Neither Verance nor Digimarc have made friends in the consumer world, as they continue to develop and implement watermarking technologies used to restrict the use of digital media, such as DVD-Audio and CD discs. Audiophiles, in particular, are resisting any form of restriction technology, such as watermarking, that alters the digital data on a disc at the expense of audio fidelity.
From the March 2001 issue, Michael Fremer finds that, although homely in appearance, the Herron Audio M150 monoblock power amplifier has several endearing qualities. As Fremer explains, "Herron approaches the marketplace in a cautious, stealthy manner, working from the ground up to grab the ears of audiophiles." MF tells us where this amp grabbed him.
Audiophiles almost universally agree that hearing—or "auditory perception" to neuroscientists—improves with practice. That phenomenon would explain why many of us are able to hear differences between audio components that untrained listeners can't hear.
Most folks have enough room in their homes (some college students excepted) to easily place 100W amplifiers without regard to size or heat. But in the car, high-powered amps have always been relegated to the trunk or under a seat, often requiring creative solutions for anything with real heft.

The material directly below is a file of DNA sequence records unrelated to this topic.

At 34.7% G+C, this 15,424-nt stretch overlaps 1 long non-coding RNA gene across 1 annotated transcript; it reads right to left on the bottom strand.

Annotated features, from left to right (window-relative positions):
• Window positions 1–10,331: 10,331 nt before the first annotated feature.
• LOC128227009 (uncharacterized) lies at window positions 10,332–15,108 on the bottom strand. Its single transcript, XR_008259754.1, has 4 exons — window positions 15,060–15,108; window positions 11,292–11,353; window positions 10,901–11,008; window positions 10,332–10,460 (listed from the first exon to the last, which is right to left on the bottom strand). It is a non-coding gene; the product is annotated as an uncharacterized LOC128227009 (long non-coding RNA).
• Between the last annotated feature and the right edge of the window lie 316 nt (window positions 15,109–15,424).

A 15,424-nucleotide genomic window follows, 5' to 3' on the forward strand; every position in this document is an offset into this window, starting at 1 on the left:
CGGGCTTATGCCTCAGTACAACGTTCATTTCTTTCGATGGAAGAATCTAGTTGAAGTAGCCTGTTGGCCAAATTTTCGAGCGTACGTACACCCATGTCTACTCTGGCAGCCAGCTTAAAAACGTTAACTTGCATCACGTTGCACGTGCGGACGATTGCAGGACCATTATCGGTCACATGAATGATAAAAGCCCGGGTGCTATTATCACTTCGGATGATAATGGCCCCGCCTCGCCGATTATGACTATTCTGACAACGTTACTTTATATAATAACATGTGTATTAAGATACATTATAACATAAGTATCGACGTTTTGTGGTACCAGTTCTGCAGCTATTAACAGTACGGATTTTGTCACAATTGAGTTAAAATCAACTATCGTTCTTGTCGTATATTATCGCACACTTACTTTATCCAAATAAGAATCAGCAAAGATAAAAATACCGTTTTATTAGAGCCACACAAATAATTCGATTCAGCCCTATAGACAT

There's no question that the computer is at the heart of the recorded music experience for many people, but saving, sorting, and accessing digital music files can be a real chore. Now two Los Angeles technology companies have combined forces to create what they are calling "one-click" digital music management.
Audiophiles know that cleaning up their AC supplies can yield a cornucopia of sonic benefits, including a quieter background, better retrieval of detail, and a subjectively wider dynamic range. The phenomenon is so well-recognized that it has spawned an entire industry devoted to making electrical conditioners, line filters, noise suppressors, and specialty power cords.
Hard-disk–based audio systems having been gaining traction in recent months, with a half-dozen consumer electronics companies announcing or selling products. These new components model what savvy computer users have been hacking together for years—a software-controlled music library based on hundreds or thousands of CD or MP3 files stored on a hard disk.
Sony describes the $700 TA-P9000ES as "a pure audio multichannel preamplifier equipped with two inputs for 5.1 analog multichannel audio sources, enabling selection, volume control, and amplification." A relay with twin gold-plated crossbars switches the two six-channel sources. Then follows a class-A solid-state push-pull amplifier in discrete configuration. Separate transistors, resistors, and capacitors populate the printed circuit boards. An oxygen-free copper shield surrounds each channel to prevent crosstalk between the channels. In addition, there is a relay-controlled gain stage offering 0, +6, and +12dB amplification.
A heavy second-quarter loss for Sony Corporation is only part of the gloomy financial picture for the consumer electronics industry. The numbers are down worldwide for manufacturers and retailers alike, and aren't expected to rebound until spring 2002 at the earliest.